For many households with pets, the stay-at-home orders during the COVID-19 outbreak meant one thing for the animals: more time and attention from humans. Maybe it meant more cuddle time on the couch, or regular sessions of fetch in the backyard. For some families, frequent dog walks around the neighborhood became a necessary respite. Some families used this time to welcome new furry friends into their homes, and these animals have only known the “quarantine life.” For many animals, these routines and activities became their new “normal”. But as businesses start reopening and families begin leaving the house to go back to work and school, another new “normal” will soon come into being. Companion animals will find themselves spending more time without their humans. What can we do to help make this transition less stressful for our friends?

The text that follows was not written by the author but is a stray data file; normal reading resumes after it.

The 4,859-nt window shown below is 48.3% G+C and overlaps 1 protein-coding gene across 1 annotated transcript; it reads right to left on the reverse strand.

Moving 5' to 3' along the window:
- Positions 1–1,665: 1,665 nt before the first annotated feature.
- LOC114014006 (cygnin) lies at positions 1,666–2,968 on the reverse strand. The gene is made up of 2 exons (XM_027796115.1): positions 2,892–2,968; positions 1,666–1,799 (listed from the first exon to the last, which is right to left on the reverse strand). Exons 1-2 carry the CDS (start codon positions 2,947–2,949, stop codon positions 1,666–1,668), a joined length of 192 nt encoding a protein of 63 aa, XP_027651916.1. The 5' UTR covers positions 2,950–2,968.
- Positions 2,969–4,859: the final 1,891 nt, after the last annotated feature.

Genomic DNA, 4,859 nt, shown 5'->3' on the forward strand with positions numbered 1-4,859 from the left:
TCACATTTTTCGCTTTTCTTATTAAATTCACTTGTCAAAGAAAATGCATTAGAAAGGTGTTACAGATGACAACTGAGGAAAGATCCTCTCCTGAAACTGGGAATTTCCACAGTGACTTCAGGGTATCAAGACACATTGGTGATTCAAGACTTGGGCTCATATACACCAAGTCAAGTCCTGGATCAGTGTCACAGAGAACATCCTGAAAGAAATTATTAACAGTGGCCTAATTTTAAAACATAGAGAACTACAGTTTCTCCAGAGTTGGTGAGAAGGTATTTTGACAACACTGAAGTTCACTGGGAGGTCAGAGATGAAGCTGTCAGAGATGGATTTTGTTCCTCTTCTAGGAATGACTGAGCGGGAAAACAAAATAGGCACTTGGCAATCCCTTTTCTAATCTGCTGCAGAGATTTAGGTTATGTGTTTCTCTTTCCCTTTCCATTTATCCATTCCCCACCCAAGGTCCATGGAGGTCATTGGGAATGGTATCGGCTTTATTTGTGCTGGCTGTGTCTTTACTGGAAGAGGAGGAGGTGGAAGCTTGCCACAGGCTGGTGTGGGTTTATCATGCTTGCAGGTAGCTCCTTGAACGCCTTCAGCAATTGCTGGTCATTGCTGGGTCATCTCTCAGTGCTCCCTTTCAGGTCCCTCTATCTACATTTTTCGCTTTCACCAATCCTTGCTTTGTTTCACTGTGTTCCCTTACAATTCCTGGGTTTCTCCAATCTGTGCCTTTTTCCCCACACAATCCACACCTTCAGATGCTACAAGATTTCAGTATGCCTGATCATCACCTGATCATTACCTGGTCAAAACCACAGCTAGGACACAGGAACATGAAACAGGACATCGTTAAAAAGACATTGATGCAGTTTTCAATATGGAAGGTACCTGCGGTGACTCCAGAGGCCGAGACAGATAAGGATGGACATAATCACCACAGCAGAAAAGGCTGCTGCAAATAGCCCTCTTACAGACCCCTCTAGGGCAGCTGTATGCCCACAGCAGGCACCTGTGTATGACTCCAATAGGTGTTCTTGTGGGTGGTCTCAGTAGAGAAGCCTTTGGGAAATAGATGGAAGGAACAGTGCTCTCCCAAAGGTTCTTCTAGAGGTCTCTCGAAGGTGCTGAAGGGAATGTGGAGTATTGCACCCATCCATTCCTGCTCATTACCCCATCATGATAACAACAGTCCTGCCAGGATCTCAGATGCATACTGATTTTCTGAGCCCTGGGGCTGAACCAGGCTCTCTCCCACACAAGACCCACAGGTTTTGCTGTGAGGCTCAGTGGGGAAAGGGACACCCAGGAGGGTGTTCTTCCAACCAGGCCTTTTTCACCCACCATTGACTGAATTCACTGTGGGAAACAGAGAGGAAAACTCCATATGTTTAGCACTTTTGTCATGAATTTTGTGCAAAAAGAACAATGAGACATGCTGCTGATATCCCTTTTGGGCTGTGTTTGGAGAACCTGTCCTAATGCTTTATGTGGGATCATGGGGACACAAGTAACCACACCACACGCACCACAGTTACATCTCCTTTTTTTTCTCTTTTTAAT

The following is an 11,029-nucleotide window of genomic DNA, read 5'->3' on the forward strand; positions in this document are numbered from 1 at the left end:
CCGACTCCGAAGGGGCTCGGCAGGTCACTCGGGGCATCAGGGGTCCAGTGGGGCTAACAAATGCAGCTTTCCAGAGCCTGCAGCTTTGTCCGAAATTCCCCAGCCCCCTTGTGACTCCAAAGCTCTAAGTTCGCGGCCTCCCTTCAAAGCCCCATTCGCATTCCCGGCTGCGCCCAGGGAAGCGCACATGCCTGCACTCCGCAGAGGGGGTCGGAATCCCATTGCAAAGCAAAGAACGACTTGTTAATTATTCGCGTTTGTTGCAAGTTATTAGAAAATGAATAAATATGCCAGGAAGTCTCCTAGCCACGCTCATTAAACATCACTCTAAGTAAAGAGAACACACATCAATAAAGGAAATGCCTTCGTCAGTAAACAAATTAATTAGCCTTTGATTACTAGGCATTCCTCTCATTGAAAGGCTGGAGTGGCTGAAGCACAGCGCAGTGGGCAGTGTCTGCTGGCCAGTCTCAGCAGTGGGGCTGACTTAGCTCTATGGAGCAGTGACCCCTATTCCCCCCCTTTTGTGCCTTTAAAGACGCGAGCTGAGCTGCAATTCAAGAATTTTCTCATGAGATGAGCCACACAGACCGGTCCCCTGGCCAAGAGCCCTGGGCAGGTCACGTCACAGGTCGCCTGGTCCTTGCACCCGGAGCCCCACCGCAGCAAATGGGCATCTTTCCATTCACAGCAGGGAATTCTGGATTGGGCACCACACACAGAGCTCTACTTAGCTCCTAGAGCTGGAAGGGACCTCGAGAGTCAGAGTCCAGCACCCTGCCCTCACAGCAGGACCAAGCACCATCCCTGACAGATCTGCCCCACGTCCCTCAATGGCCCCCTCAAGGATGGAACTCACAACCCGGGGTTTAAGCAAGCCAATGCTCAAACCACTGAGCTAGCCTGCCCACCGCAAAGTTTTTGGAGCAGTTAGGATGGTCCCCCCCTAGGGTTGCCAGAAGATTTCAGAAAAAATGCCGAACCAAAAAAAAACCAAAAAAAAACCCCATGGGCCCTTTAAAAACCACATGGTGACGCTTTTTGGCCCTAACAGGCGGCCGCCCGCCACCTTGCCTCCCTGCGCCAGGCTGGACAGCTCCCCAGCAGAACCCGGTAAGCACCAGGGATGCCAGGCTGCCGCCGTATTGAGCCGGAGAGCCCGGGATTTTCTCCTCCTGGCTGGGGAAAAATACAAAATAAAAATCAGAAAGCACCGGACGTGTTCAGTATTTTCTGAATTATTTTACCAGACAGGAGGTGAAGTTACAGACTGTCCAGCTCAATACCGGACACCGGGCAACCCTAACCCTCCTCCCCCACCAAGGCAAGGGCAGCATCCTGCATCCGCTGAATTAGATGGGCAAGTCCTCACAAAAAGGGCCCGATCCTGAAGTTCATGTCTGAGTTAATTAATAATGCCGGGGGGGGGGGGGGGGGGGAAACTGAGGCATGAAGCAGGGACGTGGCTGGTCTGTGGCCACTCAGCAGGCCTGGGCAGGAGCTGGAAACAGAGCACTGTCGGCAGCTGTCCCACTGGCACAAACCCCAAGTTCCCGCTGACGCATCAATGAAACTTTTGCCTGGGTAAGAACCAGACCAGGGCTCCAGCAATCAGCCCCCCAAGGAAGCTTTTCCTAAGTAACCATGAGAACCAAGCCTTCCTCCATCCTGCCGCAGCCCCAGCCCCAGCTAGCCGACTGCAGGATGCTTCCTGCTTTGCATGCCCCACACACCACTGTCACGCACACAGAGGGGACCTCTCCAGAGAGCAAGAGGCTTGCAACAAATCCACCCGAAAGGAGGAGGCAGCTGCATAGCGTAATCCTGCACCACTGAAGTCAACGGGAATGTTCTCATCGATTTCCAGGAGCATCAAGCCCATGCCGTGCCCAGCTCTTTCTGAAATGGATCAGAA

First, begin preparing for a change in your routine as soon as possible, even if you are unsure when you will be returning to work. When faced with more time alone, dogs and cats can find destructive ways to pass the time. Plan for ways to keep them safe and entertained. Continue engaging in the positive changes you made in your pet’s exercise and enrichment routine – even if it means modifying your routine to fit around your work schedule. If possible, consider hiring someone or asking for help, or even utilizing technology like a pet camera or remote treat dispenser, to give your best buddy the attention they have grown accustom to. Next, practice spending more time away from your pets. Start taking more walks alone or go for a drive. Begin with short intervals away, then gradually work up to longer periods. The key is to make these moments of alone time as pleasant as possible for your pet.